This position is drawn. Both the White King and Rook are in near ideal positions 60. Kg3 Rg4+ 61. Kf3 Rg6 62. Ra7+ Kf6 63. Kf4 Rg4+ 64. Kf3 Kg5 65. Rg7+ Kf6 66. Rh7 66. Ra7 repeating the position is a better practical choice 66... Kg6 67. Rh8 Rb4 68. Rg8+ A rather pointless check. While this move doesnít throw away the draw, but this is a continuation of minor inaccuracies that show White isnít really well acquainted with the drawing principles for this ending, better is 68. Kg3 68... Kf6 69. Rh8 Kg5 70. Rg8+ Kh4 71. Rf8 Rb1 72. Kf2 not 72. Rxf5? Rf1+ 73. Ke4 Rxf5 74. Kxf5 Kg3 -+; but 72. Kg2 getting to the best defensive square is better 72... Kg4 73. Rg8+! Kf4 74. Rh8? At this point it was necessary to play 74. Kg2! Rb2+ 75. Kh3! = now the White king gets cut off on the back rank 74... Rb2+! 75. Kg1 h4 76. Rg8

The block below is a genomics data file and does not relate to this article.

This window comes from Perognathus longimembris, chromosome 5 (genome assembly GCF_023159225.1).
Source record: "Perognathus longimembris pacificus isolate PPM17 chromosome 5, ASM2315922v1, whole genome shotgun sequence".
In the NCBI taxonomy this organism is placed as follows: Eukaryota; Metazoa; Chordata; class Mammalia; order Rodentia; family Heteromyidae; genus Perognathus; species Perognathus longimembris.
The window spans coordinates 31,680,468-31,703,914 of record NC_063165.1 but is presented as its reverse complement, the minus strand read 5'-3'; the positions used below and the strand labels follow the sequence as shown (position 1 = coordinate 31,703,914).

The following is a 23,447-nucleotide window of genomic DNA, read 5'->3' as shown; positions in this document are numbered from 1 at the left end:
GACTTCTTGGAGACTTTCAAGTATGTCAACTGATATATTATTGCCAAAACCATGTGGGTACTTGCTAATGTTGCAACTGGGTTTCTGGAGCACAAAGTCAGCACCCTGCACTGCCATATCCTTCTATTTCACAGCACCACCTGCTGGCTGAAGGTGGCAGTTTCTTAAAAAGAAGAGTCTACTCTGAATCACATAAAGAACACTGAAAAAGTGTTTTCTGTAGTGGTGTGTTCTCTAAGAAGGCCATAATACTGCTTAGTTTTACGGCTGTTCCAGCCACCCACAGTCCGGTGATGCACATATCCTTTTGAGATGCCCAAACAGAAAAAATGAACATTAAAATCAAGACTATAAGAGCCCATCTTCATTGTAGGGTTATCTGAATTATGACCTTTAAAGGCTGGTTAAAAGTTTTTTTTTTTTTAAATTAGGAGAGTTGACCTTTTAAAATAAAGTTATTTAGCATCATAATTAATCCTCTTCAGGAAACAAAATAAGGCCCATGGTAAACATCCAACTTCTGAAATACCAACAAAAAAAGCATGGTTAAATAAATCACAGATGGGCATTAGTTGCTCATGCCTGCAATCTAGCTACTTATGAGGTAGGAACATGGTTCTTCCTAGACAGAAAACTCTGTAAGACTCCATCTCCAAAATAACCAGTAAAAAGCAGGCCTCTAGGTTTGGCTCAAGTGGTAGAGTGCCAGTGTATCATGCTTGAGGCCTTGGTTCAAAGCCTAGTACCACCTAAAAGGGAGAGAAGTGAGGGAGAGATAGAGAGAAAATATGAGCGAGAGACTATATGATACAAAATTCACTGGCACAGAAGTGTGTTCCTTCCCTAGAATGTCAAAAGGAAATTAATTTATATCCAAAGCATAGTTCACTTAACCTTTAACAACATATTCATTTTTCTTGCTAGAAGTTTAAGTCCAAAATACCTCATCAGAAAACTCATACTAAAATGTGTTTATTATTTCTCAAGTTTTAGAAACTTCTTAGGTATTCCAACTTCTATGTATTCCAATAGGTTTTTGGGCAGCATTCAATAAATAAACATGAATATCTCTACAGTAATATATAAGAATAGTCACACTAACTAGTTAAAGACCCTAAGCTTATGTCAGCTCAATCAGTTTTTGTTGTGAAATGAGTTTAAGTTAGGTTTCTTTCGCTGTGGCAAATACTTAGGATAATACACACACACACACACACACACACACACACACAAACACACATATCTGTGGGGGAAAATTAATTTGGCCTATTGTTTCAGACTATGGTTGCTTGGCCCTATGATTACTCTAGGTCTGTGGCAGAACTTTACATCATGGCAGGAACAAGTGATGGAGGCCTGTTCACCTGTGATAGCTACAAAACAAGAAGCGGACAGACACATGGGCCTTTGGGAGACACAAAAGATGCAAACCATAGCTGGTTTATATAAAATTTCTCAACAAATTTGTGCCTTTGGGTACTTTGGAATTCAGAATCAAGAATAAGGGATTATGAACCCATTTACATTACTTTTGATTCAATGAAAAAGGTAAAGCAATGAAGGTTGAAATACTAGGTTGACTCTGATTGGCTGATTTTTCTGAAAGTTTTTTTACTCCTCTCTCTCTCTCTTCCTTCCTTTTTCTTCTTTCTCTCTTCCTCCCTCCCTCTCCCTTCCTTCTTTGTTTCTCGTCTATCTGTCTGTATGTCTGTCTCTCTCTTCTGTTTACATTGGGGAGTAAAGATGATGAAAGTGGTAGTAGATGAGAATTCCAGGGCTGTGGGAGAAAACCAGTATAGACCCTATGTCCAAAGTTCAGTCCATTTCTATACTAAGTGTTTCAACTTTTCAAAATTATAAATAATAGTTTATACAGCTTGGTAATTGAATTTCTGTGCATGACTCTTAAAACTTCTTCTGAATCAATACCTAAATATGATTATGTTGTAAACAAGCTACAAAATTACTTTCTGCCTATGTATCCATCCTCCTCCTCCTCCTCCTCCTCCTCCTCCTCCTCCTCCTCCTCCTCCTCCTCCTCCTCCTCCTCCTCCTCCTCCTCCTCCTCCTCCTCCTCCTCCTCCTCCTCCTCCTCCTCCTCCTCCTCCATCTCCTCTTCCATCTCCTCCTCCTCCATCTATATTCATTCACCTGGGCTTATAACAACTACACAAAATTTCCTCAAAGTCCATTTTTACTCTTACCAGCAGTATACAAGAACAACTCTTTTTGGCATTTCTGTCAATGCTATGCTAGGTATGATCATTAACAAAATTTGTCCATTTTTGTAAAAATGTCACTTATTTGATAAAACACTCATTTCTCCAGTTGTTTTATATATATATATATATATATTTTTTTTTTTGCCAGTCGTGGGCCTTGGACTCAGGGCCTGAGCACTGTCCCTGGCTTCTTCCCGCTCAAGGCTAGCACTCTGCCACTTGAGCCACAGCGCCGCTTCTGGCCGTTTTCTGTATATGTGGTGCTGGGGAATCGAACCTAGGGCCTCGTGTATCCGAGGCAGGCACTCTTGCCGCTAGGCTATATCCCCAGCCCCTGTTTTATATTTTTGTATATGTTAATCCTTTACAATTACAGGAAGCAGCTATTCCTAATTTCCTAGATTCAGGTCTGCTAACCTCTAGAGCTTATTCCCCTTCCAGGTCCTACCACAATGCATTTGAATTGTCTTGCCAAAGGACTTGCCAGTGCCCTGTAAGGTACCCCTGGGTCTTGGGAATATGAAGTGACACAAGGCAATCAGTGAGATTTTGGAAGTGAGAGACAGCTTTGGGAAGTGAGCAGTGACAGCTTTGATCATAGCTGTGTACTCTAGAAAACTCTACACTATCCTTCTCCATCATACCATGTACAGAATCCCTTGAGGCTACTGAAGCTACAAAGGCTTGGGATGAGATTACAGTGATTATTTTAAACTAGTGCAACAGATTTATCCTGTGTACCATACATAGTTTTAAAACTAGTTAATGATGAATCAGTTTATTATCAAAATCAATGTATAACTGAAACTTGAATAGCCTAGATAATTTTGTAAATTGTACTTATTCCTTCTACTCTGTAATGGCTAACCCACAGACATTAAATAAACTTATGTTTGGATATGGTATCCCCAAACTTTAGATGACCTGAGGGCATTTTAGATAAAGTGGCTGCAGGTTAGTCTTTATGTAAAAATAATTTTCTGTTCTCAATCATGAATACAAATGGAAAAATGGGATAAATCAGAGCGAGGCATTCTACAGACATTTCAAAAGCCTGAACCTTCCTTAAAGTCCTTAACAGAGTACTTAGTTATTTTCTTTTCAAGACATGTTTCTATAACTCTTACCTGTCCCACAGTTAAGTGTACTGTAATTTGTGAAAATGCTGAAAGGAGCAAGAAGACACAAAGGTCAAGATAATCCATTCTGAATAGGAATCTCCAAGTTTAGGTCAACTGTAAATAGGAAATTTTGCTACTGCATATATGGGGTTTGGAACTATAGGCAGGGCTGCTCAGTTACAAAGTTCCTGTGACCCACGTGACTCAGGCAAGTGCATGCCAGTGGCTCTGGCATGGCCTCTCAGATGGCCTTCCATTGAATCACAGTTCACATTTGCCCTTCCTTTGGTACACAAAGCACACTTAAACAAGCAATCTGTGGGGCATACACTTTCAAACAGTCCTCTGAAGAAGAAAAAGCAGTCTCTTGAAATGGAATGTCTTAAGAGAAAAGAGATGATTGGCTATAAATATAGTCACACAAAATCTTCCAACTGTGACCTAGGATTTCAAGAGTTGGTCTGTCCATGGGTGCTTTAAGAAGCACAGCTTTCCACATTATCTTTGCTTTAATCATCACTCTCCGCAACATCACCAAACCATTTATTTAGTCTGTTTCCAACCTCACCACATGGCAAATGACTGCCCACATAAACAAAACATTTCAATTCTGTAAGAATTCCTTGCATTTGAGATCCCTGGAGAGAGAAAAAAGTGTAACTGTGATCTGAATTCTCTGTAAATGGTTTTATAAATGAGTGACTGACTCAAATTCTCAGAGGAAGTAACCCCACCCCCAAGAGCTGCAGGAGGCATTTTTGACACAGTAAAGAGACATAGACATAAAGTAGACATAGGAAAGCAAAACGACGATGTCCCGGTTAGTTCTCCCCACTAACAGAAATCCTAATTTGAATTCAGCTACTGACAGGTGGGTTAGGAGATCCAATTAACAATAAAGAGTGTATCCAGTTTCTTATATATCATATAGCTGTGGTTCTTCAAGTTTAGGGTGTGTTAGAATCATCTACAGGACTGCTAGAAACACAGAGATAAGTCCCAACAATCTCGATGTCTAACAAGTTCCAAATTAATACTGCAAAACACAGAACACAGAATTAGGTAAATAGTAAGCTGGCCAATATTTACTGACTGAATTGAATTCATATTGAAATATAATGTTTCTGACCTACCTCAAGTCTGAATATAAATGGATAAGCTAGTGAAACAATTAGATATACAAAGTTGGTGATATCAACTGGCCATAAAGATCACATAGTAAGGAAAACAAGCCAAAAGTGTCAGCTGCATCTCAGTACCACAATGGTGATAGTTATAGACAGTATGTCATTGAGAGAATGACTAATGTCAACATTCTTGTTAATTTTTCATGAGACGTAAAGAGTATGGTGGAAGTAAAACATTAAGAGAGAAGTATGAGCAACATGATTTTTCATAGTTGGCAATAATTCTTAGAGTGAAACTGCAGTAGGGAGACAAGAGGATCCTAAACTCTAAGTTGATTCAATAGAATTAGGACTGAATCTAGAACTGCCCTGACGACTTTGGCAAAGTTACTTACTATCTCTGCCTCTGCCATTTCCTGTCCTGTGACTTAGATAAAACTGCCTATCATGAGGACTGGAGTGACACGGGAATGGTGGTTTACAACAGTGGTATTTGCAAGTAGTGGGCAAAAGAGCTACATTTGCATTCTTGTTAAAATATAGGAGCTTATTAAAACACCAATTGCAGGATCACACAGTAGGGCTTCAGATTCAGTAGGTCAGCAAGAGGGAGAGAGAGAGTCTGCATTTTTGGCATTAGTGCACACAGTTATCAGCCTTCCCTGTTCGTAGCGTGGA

76... h3? This premature advance of the pawn allows White to draw by methods similar to those employed if Black had only an f-pawn. Winning was 76... Kf3 when the utility of the h-pawn is shown by looking at the two methods White would hold the draw in the absence of the h-pawn: 1. Defending a la Philidor with 77. Ra8 f4 78. Ra3+ Kg4 79. Rc3 h3 80. Ra3 f3 81. Ra8 Rg2+ 82. Kh1 (The Philidor move 82. Kf1 fails since the h-pawn rolls through after 82... h2) 82... Kg3 83. Rg8+ Kf2 84. Ra8 Rg1+ 85. Kh2 Re1 86. Ra2+ Kf1 -+] 2. Defending by latching on to the f-pawn also fails 77. Rf8 f4 78. Rf7 Rb1+ 79. Kh2 Ke3 80. Kg2 Rb4 81. Rf8 Re4 82. Rf7 Ke2 83. Rf8 f3+ and the h4 pawn prevents the two drawing moves that would exist if it wasn't there: 84. Kg3 is illegal and 84. Rxf3 drops the rook to 84... Rg4+ 77. Rh8 Kg3 78. Rg8+! Kf3 79. Rh8! Rg2+ 80. Kh1! 80. Kf1? Kg3 81. Rg8+ Kh2 82. Rf8 Ra2 83. Rg8 (83. Rxf5 Kg3! 84. Rg5+ Kf3 85. Rf5+ Kg4 and the h-pawn rolls through) 83... f4 84. Rg7 f3 85. Rg8 Rg2 86. Rf8 Kg3! and again the h-pawn cannot be stopped 80... Rg3 81. Ra8 f4 82. Kh2 82. Rf8 also holds the draw, but it is safer to get the king out of the corner where it would find itself in trouble after indifferent moves like 82. Ra3+? -+ or 82. Ra7? -+ 82... Rg5 83. Ra3+ Kf2 83... Kg4 84. Rxh3= 84. Ra2+ 84. Kxh3? Rg3+ is straightforward, capturing with the rook also loses 84. Rxh3? f3 85. Rh8 Rg2+ 86. Kh1 (86. Kh3 Kg1) 86... Kf1 87. Ra8 Re2! 88. Ra1+ Re1! 89. Ra2 f2 90. Kh2 Re8 -+ 84... Ke1 85. Ra1+ The simplest, but here and on the next several moves, 85. Kxh3= is also possible since Black doesnít have the resource ...Rg3+ that he had if White captures on move 84 85... Kd2 86. Ra2+ Ke3 87. Ra3+ Ke4 88. Ra4+ Kf5 89. Ra5+ Kg4 90. Rxg5+ Kxg5! 91. Kxh3! Kf5 92. Kg2! Ke4 93. Kf2! f3 94. Kf1! [Ĺ:Ĺ]